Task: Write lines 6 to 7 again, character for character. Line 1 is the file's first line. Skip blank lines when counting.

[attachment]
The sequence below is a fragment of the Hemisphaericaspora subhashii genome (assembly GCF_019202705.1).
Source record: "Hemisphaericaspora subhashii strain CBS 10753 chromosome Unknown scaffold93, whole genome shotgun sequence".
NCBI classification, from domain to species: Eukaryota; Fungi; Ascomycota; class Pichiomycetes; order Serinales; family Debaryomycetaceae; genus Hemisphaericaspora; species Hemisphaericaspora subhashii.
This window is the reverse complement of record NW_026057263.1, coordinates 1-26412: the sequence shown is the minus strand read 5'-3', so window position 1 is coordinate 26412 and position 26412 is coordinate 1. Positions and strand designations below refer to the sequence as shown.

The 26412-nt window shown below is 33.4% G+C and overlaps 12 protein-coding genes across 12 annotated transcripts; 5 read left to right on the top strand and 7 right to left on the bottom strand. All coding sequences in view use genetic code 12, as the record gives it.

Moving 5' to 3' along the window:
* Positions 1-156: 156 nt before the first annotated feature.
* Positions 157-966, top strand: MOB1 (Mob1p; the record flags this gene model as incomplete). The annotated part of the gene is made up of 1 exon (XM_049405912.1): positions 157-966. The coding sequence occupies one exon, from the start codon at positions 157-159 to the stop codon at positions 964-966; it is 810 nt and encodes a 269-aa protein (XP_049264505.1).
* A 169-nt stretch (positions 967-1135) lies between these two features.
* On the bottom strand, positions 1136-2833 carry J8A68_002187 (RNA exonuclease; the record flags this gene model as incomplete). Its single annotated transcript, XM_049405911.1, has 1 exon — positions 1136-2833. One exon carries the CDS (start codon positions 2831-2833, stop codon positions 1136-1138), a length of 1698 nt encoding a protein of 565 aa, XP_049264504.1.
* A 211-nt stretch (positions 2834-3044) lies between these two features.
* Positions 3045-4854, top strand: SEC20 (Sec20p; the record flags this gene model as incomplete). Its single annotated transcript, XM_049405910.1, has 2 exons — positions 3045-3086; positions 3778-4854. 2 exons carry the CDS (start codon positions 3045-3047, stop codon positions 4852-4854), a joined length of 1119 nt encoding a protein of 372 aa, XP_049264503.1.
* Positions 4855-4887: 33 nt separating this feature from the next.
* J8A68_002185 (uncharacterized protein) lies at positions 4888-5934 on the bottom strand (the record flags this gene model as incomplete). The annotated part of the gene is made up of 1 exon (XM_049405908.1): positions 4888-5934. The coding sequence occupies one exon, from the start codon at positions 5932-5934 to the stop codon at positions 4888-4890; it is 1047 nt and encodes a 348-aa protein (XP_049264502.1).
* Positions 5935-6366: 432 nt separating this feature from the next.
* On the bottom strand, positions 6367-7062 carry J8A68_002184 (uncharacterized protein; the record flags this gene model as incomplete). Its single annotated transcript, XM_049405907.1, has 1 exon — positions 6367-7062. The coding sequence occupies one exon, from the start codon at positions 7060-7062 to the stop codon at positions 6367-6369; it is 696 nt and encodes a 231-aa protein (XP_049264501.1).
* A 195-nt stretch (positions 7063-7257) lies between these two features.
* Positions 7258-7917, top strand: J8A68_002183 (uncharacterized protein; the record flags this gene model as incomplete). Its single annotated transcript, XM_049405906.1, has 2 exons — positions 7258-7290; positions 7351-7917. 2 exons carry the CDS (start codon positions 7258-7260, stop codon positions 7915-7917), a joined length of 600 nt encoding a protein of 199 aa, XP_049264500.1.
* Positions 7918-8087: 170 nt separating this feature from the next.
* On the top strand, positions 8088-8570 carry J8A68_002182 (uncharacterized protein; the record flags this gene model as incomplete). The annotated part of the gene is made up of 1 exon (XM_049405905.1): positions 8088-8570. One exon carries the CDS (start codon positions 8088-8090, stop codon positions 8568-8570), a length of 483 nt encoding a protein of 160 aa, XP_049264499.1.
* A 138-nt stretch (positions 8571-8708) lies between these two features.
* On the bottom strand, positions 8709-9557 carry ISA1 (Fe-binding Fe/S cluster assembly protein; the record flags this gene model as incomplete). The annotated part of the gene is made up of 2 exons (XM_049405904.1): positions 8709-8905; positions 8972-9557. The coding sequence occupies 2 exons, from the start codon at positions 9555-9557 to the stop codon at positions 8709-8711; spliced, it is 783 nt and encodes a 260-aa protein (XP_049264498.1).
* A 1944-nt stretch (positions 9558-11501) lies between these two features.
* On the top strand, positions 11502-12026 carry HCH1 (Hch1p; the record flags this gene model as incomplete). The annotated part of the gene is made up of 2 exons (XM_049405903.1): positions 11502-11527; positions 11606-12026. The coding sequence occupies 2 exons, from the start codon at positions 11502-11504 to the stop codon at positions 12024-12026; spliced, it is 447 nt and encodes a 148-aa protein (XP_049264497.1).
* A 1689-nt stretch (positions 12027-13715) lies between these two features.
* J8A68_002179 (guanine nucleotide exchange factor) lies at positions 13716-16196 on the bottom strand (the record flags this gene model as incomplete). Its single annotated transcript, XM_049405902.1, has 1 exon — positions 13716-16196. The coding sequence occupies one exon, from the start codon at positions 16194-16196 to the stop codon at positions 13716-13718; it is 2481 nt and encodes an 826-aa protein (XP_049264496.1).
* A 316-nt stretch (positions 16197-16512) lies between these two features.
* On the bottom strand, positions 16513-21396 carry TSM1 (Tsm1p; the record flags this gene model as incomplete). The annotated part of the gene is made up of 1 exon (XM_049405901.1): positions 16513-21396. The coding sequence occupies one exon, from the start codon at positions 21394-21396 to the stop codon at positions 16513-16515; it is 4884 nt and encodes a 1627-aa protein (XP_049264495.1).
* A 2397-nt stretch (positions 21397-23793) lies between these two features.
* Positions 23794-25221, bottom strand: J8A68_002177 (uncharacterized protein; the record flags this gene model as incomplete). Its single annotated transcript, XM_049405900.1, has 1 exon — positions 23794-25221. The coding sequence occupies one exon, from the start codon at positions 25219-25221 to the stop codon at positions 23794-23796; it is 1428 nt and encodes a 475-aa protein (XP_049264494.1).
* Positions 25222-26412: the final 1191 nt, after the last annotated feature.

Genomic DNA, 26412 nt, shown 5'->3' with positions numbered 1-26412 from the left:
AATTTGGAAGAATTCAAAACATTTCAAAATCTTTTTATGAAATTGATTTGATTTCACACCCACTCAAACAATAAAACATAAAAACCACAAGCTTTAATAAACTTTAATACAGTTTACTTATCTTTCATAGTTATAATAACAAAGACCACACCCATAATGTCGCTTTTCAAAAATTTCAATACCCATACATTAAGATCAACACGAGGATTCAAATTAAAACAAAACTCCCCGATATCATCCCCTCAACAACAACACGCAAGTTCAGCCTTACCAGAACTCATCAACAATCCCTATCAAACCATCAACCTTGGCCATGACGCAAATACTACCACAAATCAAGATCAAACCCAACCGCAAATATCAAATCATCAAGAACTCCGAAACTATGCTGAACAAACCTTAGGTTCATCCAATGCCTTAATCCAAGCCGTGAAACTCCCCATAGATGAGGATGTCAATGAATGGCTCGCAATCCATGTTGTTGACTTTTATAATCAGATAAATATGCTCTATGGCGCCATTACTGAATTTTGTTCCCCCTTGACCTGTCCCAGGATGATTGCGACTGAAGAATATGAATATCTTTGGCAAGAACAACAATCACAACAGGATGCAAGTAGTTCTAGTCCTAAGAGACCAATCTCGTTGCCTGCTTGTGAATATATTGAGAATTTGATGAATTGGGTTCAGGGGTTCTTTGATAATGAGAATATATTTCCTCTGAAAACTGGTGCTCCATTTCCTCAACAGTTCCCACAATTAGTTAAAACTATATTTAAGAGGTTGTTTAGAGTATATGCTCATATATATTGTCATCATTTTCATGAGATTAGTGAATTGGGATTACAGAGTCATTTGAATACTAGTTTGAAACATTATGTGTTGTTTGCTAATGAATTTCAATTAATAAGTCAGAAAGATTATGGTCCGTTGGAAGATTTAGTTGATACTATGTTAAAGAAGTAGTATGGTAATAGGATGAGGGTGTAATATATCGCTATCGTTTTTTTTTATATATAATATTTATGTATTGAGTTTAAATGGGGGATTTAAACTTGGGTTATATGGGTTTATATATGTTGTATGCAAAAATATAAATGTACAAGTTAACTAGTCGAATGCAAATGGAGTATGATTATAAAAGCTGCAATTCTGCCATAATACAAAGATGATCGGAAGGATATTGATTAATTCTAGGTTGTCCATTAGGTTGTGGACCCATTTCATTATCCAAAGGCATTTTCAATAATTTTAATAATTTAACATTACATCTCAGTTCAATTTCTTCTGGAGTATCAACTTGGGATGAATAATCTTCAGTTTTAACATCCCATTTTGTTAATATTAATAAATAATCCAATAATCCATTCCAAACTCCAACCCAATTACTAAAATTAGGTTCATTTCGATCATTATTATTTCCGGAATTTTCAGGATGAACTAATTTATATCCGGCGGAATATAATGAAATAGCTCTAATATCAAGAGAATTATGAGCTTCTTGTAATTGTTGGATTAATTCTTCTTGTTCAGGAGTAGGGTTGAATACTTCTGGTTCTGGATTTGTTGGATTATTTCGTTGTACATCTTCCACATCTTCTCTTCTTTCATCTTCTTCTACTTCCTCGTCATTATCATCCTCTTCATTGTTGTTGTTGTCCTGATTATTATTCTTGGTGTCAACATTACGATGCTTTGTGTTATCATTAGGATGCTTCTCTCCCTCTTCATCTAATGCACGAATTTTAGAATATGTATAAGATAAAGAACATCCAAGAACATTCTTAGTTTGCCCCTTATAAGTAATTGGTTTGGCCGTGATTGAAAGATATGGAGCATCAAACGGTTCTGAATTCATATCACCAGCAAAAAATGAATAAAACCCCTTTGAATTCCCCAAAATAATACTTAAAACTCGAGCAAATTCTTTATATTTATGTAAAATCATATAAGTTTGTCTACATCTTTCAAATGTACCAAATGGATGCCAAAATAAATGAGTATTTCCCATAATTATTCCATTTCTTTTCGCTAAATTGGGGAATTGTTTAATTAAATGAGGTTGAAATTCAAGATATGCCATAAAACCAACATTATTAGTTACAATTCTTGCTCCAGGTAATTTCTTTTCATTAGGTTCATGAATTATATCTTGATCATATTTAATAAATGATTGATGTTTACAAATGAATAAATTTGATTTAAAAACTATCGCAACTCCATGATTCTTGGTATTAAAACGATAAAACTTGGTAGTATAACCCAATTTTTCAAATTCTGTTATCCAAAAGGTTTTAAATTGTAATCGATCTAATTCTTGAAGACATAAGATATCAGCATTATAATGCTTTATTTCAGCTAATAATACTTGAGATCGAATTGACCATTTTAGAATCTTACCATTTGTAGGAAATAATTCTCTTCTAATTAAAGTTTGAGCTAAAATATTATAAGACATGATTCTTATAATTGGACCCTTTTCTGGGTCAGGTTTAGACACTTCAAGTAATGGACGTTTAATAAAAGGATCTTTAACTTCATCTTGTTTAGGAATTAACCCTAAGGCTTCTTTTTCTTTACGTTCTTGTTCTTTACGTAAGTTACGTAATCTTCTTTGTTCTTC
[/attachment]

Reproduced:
Moving 5' to 3' along the window:
* Positions 1-156: 156 nt before the first annotated feature.